These are the sorts of days authors dream of. Today my editors at Gotham Books emailed me the review of my forthcoming memoir, The Feminist and the Cowboy: An Unlikely Love Story, that just came out from the venerated book industry trade magazine Publisher’s Weekly. I am so pleased PW liked my first literary nonfiction book! They totally “got” it. I’m going to go do a happy dance for about an hour now, to celebrate. The book will be released on Jan. 3, 2013. Have you pre-ordered your copies yet? Click here to do it! (Yes, plural – get one for a friend!)
Here’s the review!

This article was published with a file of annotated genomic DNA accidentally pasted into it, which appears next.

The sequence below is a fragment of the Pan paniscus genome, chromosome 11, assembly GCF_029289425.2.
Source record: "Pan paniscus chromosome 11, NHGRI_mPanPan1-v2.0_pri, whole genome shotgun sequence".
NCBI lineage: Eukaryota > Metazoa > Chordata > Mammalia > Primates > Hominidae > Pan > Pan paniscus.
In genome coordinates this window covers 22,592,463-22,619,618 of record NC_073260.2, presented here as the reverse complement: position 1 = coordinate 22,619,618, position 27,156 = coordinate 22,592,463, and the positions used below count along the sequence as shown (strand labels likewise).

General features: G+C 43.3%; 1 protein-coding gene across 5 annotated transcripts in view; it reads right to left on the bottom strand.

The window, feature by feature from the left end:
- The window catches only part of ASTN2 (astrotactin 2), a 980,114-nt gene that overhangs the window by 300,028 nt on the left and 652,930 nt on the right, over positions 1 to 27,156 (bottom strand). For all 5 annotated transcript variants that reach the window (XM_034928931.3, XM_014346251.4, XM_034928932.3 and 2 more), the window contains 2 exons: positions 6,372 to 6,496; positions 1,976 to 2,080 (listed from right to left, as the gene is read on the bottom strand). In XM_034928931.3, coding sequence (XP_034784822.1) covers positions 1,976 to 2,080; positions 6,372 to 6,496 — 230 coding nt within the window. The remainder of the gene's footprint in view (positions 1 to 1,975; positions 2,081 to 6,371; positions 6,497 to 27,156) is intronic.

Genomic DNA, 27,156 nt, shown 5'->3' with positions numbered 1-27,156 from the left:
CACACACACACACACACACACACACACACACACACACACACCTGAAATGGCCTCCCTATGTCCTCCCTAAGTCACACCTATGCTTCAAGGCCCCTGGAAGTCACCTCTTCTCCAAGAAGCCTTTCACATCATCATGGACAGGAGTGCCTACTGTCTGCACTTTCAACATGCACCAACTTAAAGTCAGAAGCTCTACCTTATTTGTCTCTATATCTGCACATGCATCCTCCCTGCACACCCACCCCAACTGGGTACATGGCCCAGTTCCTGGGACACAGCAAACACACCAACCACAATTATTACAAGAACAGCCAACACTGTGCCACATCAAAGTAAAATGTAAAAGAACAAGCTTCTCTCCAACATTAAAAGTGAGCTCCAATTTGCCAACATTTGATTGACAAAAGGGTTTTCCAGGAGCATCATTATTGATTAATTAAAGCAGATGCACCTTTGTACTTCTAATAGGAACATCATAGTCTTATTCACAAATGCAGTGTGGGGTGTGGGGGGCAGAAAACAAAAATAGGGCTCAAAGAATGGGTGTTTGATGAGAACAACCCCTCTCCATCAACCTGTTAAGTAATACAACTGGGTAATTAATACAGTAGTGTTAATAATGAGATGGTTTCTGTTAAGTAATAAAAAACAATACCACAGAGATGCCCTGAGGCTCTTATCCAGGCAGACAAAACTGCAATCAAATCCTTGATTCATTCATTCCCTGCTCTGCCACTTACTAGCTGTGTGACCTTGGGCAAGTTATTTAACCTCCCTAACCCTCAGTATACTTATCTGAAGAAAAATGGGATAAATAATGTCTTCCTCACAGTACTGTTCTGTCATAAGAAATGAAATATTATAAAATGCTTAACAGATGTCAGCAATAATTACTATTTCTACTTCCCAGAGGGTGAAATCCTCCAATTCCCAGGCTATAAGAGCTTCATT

After going on endless online dates with liberal, modern men who seemed to be her ideal, Valdes (The Dirty Girls Social Club) does something totally out of character and e-mails a conservative cowboy, the story of their unlikely romance unfolding with wit and intelligence. Valdes came from a household of mixed messages, where the progressive, feminist ideals her parents preached were not practiced behind closed doors. She grew up angry and confused and believed the path to independence was to act like her father, who was controlling and domineering, a pattern she perpetuated into her 40s. Meeting the antimetrosexual, traditional throwback creates a new kind of confusion, as she finds herself more attracted to him than any other man ever. As she’s feeling the first contentment she’s known in years, he prompts her to question how she’s been living her life and what she trusts to be her values. She struggles to reconcile her feminist brain with the more animal, instinctive reaction she’s having to the cowboy, with the latter connecting with her more, and comes to an arguably incendiary realization: “The dirty little secret of feminism was that it could never go as far as it aimed to, because we were… fundamentally shackled to our own biology.” Whether one agrees with her conclusions about relationships between the sexes, Valdes has written a thought-provoking exploration of her own missteps and the tremendous obstacles she has overcome to achieve happiness in the second half of her life. (Jan.)